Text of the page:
I have been writing repeatedly about the devastating impact of the 2007-2008 recession triggered by the frauds committed by the financial sector. But I did not personally experience any hardship. This was because I had a job that was not affected by the crisis and was living in a home that was paid for a long time ago and was not trying to sell it. So while the city of Cleveland was hit hard by foreclosures that devastated entire neighborhoods, where I lived there was just a slight uptick in the number of houses for sale and that seems to have now returned to more normal levels.
American University historian Leonard Steinhorn says that my experience of the recession causing merely a ripple in my daily existence is shared by the political and media elite and that this could explain why they were taken by surprise by the popularity of Bernie Sanders and Donald Trump.
Perhaps the biggest story coming out of campaign 2016 is not the rise of Bernie Sanders and Donald Trump, but the fact that the media and political establishment never saw it coming. And the fact that they never saw it coming perfectly explains the rise of Sanders and Trump.
And here’s why: the economic and social wreckage wrought by the Great Recession of 2007-2009, which flat lined the lives and aspirations of so many, barely registered on the lifestyle Richter scale of media and political heavies.
Some of these elites may have seen their bull market portfolios or 401(k) plans dip, and for those trying to sell vacation homes they saw demand soften a bit. But as economic growth recovered so did their assets, and for the most part the recession to them was a talking point, a dinner party topic.
Not so for the vast majority of Americans. The recession’s economic pandemic may have caused the establishment only seasonal sniffles, but it has had an ongoing, debilitating, and personal impact on working and middle class Americans. And to young people raised to believe in a buoyant America and bigger future, a pinched economy is all they have known.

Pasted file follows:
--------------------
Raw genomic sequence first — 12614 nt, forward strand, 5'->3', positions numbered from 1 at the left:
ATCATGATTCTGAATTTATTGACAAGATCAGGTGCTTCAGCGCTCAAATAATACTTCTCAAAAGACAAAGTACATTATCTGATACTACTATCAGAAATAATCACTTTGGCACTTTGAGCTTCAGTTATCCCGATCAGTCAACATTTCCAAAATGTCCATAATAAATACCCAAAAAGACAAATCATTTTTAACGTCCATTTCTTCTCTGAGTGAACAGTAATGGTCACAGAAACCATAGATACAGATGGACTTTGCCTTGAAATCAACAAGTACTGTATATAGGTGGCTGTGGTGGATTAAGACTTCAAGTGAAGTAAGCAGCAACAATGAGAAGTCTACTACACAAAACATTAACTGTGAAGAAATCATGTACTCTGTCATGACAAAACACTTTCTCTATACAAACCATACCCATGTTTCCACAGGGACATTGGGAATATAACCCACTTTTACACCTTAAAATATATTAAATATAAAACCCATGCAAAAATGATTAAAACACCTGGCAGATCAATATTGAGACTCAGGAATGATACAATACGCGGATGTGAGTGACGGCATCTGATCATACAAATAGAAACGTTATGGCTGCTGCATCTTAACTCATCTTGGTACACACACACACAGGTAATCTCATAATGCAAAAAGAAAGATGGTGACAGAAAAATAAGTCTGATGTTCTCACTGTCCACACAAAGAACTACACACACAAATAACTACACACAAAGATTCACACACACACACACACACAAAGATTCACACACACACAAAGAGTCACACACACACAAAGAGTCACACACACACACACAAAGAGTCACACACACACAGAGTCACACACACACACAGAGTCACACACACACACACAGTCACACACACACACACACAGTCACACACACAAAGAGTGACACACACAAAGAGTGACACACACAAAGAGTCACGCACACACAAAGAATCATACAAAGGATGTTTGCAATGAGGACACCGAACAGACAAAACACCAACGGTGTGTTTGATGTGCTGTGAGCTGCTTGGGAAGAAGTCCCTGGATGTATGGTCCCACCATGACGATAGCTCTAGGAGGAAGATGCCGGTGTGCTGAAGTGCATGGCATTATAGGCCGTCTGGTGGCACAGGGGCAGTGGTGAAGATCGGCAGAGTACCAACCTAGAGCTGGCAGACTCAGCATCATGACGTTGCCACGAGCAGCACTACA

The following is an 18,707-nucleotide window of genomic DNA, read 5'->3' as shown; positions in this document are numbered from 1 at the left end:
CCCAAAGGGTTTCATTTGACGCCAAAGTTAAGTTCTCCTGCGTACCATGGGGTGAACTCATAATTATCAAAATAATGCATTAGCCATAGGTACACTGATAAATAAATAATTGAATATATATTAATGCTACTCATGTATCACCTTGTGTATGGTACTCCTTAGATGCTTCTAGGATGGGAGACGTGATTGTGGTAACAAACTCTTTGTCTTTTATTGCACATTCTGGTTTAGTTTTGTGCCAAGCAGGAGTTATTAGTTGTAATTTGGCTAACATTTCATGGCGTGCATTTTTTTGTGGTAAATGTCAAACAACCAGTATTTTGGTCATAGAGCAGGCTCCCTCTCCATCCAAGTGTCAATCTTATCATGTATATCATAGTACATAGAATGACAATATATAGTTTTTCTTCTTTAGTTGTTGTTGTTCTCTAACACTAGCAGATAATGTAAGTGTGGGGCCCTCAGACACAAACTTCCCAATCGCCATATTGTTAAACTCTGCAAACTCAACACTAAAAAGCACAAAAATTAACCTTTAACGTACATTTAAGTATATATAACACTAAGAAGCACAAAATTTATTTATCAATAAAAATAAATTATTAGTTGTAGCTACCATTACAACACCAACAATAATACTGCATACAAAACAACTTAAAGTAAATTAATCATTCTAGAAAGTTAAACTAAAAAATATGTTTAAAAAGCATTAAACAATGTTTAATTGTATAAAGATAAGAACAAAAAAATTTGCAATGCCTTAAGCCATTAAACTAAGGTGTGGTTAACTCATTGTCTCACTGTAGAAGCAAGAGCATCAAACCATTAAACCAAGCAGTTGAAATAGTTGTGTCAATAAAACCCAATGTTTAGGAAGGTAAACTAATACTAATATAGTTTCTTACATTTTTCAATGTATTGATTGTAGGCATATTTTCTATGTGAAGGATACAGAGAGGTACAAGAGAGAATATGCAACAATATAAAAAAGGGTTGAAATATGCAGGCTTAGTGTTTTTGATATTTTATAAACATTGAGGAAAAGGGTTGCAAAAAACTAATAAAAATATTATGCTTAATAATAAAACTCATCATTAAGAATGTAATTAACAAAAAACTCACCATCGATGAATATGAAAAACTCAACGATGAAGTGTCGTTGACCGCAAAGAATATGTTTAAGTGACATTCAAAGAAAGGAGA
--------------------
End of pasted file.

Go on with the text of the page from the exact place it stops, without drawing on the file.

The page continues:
Those who owned homes saw their property values crater and with it the economic security embedded in the American Dream that homeownership used to represent. Eight years after the real estate bubble burst, thirteen out of every one-hundred homeowners remain seriously underwater on their mortgages, meaning that they owe a lot more than their homes are worth.
Americans have long looked to government to right this imbalance, but this time they see Washington bailing out those on top at the expense of everyone else. In a 2015 Pew survey, about seven in ten Americans said that government economic policies since the recession have helped large banks, financial institutions, corporations, and the wealthy — and have done little or nothing at all to help the middle class, small businesses, or those in poverty.
And politicians to their ironic credit confirm exactly what the American people are seeing: tone deaf Republicans who want to water down regulations on the financial industry and prioritize tax cuts for the wealthy – and tone deaf Democrats who claim to speak for working families but take millions in donations and speaking fees from the same Wall Street investment bankers whose recklessness helped create the crash.
What many Americans see is a go-along, get-along political culture that coddles the status quo establishment and holds no one responsible for the economic hardship the few visited upon the many.
So where do they turn for explanation and help? Enter Bernie Sanders and Donald Trump.
So as Americans were roaring a big cry of pain this past decade, few in the political and media hierarchy were hearing them. And when the roar got louder, the elites simply saw it as a reality TV show that was entertaining but not all that serious. Little did they realize that the roar was aimed directly at them.
This problem, of political and media elites having a palpable sense of things being wrong only when it affects members of their own narrow circle, is endemic. See how the treatment of drug abuse has shifted from a punitive “lock ’em up and throw away the key” mentality when it seemed to affect mainly poorer people and those of color, now has shifted to being viewed as an illness, a public health issue requiring more humane treatment when it started becoming a problem among affluent and white communities. Similarly, acceptance of the LGBT community has increased because many people have started to realize that their family members and friends are part of it.